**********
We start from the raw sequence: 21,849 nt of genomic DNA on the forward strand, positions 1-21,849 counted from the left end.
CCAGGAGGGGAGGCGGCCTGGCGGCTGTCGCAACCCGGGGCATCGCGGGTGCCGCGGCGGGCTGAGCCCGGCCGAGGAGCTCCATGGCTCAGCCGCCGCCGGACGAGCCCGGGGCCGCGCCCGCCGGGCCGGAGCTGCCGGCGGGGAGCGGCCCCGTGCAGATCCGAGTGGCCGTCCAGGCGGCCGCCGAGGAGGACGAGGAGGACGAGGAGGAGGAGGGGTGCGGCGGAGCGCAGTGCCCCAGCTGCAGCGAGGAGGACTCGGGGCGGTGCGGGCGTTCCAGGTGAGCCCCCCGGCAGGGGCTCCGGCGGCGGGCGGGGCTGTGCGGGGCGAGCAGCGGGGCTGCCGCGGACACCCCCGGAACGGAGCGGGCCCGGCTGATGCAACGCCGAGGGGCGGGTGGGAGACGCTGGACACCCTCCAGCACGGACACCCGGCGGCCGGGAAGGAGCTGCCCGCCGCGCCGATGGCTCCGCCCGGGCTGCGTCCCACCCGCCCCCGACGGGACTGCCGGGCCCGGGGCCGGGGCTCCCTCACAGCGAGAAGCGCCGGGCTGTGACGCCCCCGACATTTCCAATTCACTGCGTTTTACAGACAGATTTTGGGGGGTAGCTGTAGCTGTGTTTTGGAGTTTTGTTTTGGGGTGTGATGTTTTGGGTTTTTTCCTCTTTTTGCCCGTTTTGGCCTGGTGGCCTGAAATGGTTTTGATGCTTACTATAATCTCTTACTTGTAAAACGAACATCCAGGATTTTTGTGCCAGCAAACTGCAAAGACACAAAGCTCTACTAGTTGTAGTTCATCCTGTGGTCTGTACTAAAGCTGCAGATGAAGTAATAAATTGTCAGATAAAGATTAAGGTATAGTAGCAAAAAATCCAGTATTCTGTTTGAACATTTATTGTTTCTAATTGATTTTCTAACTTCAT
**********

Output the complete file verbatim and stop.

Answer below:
We start from the raw sequence: 21,849 nt of genomic DNA on the forward strand, positions 1-21,849 counted from the left end.
CCAGGAGGGGAGGCGGCCTGGCGGCTGTCGCAACCCGGGGCATCGCGGGTGCCGCGGCGGGCTGAGCCCGGCCGAGGAGCTCCATGGCTCAGCCGCCGCCGGACGAGCCCGGGGCCGCGCCCGCCGGGCCGGAGCTGCCGGCGGGGAGCGGCCCCGTGCAGATCCGAGTGGCCGTCCAGGCGGCCGCCGAGGAGGACGAGGAGGACGAGGAGGAGGAGGGGTGCGGCGGAGCGCAGTGCCCCAGCTGCAGCGAGGAGGACTCGGGGCGGTGCGGGCGTTCCAGGTGAGCCCCCCGGCAGGGGCTCCGGCGGCGGGCGGGGCTGTGCGGGGCGAGCAGCGGGGCTGCCGCGGACACCCCCGGAACGGAGCGGGCCCGGCTGATGCAACGCCGAGGGGCGGGTGGGAGACGCTGGACACCCTCCAGCACGGACACCCGGCGGCCGGGAAGGAGCTGCCCGCCGCGCCGATGGCTCCGCCCGGGCTGCGTCCCACCCGCCCCCGACGGGACTGCCGGGCCCGGGGCCGGGGCTCCCTCACAGCGAGAAGCGCCGGGCTGTGACGCCCCCGACATTTCCAATTCACTGCGTTTTACAGACAGATTTTGGGGGGTAGCTGTAGCTGTGTTTTGGAGTTTTGTTTTGGGGTGTGATGTTTTGGGTTTTTTCCTCTTTTTGCCCGTTTTGGCCTGGTGGCCTGAAATGGTTTTGATGCTTACTATAATCTCTTACTTGTAAAACGAACATCCAGGATTTTTGTGCCAGCAAACTGCAAAGACACAAAGCTCTACTAGTTGTAGTTCATCCTGTGGTCTGTACTAAAGCTGCAGATGAAGTAATAAATTGTCAGATAAAGATTAAGGTATAGTAGCAAAAAATCCAGTATTCTGTTTGAACATTTATTGTTTCTAATTGATTTTCTAACTTCAT